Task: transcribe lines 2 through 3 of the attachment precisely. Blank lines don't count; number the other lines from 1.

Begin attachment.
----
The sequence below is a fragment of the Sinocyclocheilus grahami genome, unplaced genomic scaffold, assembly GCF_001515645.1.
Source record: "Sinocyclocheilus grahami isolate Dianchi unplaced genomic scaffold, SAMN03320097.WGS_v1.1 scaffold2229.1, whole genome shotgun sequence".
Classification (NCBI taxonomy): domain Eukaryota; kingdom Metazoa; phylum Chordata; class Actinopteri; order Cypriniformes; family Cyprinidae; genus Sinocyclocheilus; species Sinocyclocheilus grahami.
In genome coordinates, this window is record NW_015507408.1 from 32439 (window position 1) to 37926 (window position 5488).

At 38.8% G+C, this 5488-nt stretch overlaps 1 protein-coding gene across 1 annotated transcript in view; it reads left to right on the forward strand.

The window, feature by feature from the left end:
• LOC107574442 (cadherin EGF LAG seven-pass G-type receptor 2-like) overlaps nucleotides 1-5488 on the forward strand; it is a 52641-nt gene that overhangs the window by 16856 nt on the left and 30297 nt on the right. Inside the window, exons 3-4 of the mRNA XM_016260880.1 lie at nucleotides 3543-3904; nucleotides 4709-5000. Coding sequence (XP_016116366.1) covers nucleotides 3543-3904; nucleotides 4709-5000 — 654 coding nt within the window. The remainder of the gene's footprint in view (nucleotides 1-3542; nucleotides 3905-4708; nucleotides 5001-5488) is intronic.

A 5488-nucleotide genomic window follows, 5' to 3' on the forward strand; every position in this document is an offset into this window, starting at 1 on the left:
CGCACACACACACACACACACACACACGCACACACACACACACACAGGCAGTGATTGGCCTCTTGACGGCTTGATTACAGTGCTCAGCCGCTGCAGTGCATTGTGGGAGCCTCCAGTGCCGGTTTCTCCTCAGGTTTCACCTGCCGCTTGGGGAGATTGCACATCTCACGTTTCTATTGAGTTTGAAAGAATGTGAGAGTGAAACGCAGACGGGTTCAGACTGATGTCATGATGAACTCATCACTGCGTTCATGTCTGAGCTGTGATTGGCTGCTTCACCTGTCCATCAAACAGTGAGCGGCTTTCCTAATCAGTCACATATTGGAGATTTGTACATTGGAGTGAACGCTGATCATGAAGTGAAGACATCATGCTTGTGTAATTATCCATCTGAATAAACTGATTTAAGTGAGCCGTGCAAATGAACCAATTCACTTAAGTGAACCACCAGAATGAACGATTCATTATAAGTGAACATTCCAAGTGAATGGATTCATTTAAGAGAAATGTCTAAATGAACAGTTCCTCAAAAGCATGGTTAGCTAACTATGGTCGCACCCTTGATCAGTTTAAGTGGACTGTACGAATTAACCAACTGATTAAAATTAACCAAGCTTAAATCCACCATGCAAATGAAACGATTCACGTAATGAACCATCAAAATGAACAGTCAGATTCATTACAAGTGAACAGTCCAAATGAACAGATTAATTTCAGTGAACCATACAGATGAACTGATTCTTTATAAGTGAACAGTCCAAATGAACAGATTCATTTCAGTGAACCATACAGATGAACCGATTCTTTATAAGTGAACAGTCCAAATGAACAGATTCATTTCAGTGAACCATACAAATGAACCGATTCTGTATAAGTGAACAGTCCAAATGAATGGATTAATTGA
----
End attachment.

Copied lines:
Source record: "Sinocyclocheilus grahami isolate Dianchi unplaced genomic scaffold, SAMN03320097.WGS_v1.1 scaffold2229.1, whole genome shotgun sequence".
Classification (NCBI taxonomy): domain Eukaryota; kingdom Metazoa; phylum Chordata; class Actinopteri; order Cypriniformes; family Cyprinidae; genus Sinocyclocheilus; species Sinocyclocheilus grahami.